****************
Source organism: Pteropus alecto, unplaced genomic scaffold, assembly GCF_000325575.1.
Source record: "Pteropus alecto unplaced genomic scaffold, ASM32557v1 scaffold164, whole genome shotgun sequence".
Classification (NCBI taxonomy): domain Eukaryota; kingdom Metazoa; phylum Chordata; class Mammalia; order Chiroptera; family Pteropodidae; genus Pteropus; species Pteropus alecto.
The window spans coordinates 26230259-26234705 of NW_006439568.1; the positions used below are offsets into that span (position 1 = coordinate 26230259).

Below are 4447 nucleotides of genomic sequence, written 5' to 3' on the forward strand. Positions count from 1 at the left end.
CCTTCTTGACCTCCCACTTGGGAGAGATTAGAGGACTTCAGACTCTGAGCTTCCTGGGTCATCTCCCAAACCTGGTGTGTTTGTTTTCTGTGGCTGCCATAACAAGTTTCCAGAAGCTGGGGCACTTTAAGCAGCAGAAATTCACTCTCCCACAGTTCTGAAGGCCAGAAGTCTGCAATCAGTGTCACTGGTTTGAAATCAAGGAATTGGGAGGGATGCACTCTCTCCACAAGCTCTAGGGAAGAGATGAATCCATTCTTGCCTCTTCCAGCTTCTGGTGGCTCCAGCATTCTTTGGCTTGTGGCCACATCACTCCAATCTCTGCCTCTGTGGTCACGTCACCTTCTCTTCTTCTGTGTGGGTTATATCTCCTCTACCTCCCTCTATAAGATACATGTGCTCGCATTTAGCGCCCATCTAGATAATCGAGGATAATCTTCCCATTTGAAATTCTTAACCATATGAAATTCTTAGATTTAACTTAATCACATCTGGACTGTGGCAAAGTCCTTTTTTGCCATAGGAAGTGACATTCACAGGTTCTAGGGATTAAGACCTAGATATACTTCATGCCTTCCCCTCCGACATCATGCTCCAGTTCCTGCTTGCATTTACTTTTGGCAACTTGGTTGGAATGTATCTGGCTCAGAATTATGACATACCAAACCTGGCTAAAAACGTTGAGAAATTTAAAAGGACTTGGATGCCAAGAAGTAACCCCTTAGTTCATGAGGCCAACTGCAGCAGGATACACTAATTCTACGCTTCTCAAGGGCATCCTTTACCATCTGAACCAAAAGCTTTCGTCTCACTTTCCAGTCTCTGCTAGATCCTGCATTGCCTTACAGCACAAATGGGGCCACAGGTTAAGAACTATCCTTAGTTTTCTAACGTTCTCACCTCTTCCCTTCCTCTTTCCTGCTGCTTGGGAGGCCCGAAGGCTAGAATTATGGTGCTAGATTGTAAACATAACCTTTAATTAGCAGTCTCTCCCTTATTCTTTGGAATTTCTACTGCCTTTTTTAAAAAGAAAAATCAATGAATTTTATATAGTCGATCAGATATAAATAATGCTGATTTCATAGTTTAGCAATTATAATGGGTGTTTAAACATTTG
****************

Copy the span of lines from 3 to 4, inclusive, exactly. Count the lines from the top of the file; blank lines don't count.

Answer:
Classification (NCBI taxonomy): domain Eukaryota; kingdom Metazoa; phylum Chordata; class Mammalia; order Chiroptera; family Pteropodidae; genus Pteropus; species Pteropus alecto.
The window spans coordinates 26230259-26234705 of NW_006439568.1; the positions used below are offsets into that span (position 1 = coordinate 26230259).